Sunday, July 16, 2017
Waterford Neighborhoods - Graniteville
"Ranged along Rope Ferry Road (Route 156) in Waterford are a group of 31 houses and other buildings, predominantly plainly detailed and mid-19th century in origin. Nearly all the buildings were at one time associated with granite quarrying, formerly a major industry in Waterford. Since at least the 1860s the settlement has been known as "Graniteville, an appellation that also was applied to the residence of quarry-owner John B. Palmer. In addition to residential buildings, the Graniteville Historic District includes the ca.1878 two-room Graniteville School and three barns, including a simple small board-sided barn with an unusual stone end and a Gothic Revival-detailed barn with a cupola.
Most of the buildings are plain structures with little in the way of decorative architectural detail. Some date from ca.1800, before the granite industry took hold, and exhibit the three- or five-bay broad-side facade, center-chimney form common in vernacular New England architecture as far back as the Colonial period. The mid-19th century buildings mostly have their gable ends facing the road, and many of those also have little architectural embellishment. Others exhibit Greek Revival elements such as pilaster-and-lintel entrance treatments, full cornice returns, and corner pilasters. Two features normally associated with earlier Federal style architecture persisted in the gables of Waterford's Greek Revival period houses: fanlights and three-part windows simplified from the arched Palladian window. One house has exceptionally intricate porch detail of the type commonly referred to as Carpenter Gothic."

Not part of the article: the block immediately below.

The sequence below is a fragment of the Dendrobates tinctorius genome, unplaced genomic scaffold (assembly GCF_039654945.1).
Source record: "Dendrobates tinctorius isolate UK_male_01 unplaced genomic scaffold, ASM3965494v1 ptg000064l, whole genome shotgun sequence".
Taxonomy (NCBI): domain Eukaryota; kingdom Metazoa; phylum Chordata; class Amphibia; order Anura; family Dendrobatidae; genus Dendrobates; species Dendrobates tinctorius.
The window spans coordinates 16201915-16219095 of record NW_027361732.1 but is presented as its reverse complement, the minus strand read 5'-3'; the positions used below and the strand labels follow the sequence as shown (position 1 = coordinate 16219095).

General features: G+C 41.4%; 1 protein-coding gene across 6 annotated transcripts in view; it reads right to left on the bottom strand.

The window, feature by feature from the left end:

For more information on Graniteville see http://www.livingplaces.com/CT/New_London_County/W...